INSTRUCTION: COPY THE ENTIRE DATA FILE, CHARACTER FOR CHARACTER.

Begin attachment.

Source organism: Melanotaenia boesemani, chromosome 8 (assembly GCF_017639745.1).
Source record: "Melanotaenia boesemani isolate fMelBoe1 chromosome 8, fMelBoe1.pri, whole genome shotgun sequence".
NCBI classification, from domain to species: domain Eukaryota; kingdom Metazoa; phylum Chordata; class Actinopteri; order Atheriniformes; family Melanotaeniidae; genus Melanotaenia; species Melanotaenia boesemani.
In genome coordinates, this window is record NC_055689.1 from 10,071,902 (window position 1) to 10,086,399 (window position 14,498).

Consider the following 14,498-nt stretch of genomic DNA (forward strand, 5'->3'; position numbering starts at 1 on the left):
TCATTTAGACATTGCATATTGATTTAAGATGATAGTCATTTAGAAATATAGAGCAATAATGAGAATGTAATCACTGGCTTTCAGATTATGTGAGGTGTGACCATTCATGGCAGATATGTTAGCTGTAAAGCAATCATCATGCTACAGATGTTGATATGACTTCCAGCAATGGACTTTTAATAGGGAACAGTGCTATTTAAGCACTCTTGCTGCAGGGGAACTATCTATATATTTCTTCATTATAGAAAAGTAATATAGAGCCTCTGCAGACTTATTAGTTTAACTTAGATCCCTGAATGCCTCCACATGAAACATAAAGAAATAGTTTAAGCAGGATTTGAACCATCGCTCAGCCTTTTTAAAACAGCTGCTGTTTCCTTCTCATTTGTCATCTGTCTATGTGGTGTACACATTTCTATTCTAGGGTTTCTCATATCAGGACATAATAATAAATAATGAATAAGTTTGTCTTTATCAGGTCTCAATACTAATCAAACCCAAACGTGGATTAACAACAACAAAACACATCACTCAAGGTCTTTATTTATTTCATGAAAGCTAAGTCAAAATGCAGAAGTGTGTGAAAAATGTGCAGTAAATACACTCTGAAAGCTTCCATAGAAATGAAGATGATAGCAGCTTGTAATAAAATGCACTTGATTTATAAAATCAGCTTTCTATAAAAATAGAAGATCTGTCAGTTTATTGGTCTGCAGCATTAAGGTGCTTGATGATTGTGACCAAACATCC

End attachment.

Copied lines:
Source organism: Melanotaenia boesemani, chromosome 8 (assembly GCF_017639745.1).
Source record: "Melanotaenia boesemani isolate fMelBoe1 chromosome 8, fMelBoe1.pri, whole genome shotgun sequence".
NCBI classification, from domain to species: domain Eukaryota; kingdom Metazoa; phylum Chordata; class Actinopteri; order Atheriniformes; family Melanotaeniidae; genus Melanotaenia; species Melanotaenia boesemani.
In genome coordinates, this window is record NC_055689.1 from 10,071,902 (window position 1) to 10,086,399 (window position 14,498).

Consider the following 14,498-nt stretch of genomic DNA (forward strand, 5'->3'; position numbering starts at 1 on the left):
TCATTTAGACATTGCATATTGATTTAAGATGATAGTCATTTAGAAATATAGAGCAATAATGAGAATGTAATCACTGGCTTTCAGATTATGTGAGGTGTGACCATTCATGGCAGATATGTTAGCTGTAAAGCAATCATCATGCTACAGATGTTGATATGACTTCCAGCAATGGACTTTTAATAGGGAACAGTGCTATTTAAGCACTCTTGCTGCAGGGGAACTATCTATATATTTCTTCATTATAGAAAAGTAATATAGAGCCTCTGCAGACTTATTAGTTTAACTTAGATCCCTGAATGCCTCCACATGAAACATAAAGAAATAGTTTAAGCAGGATTTGAACCATCGCTCAGCCTTTTTAAAACAGCTGCTGTTTCCTTCTCATTTGTCATCTGTCTATGTGGTGTACACATTTCTATTCTAGGGTTTCTCATATCAGGACATAATAATAAATAATGAATAAGTTTGTCTTTATCAGGTCTCAATACTAATCAAACCCAAACGTGGATTAACAACAACAAAACACATCACTCAAGGTCTTTATTTATTTCATGAAAGCTAAGTCAAAATGCAGAAGTGTGTGAAAAATGTGCAGTAAATACACTCTGAAAGCTTCCATAGAAATGAAGATGATAGCAGCTTGTAATAAAATGCACTTGATTTATAAAATCAGCTTTCTATAAAAATAGAAGATCTGTCAGTTTATTGGTCTGCAGCATTAAGGTGCTTGATGATTGTGACCAAACATCC